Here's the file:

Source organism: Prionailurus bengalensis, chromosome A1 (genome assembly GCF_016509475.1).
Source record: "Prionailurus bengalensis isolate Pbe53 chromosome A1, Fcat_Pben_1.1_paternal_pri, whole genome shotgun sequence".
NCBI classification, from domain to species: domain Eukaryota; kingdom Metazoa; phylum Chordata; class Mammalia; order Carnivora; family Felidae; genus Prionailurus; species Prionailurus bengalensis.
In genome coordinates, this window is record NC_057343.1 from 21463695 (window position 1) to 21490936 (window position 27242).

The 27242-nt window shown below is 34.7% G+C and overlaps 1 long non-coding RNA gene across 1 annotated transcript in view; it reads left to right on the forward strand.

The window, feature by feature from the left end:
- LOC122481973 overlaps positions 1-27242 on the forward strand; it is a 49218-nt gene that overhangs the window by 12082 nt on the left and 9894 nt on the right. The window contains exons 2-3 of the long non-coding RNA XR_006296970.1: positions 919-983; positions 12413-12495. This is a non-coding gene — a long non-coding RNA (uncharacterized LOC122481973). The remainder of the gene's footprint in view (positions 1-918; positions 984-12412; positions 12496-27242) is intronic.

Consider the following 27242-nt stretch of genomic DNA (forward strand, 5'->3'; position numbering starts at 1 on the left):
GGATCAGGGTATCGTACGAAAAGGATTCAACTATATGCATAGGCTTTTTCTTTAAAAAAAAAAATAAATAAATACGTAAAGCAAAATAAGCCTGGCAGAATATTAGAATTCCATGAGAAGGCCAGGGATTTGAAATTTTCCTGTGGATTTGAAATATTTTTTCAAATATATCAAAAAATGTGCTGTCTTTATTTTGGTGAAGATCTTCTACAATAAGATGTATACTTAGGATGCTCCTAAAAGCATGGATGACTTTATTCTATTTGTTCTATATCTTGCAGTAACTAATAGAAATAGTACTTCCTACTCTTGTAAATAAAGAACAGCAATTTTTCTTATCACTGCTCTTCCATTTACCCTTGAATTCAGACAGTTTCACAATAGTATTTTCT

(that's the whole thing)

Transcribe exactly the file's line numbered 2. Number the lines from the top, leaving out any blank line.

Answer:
Source record: "Prionailurus bengalensis isolate Pbe53 chromosome A1, Fcat_Pben_1.1_paternal_pri, whole genome shotgun sequence".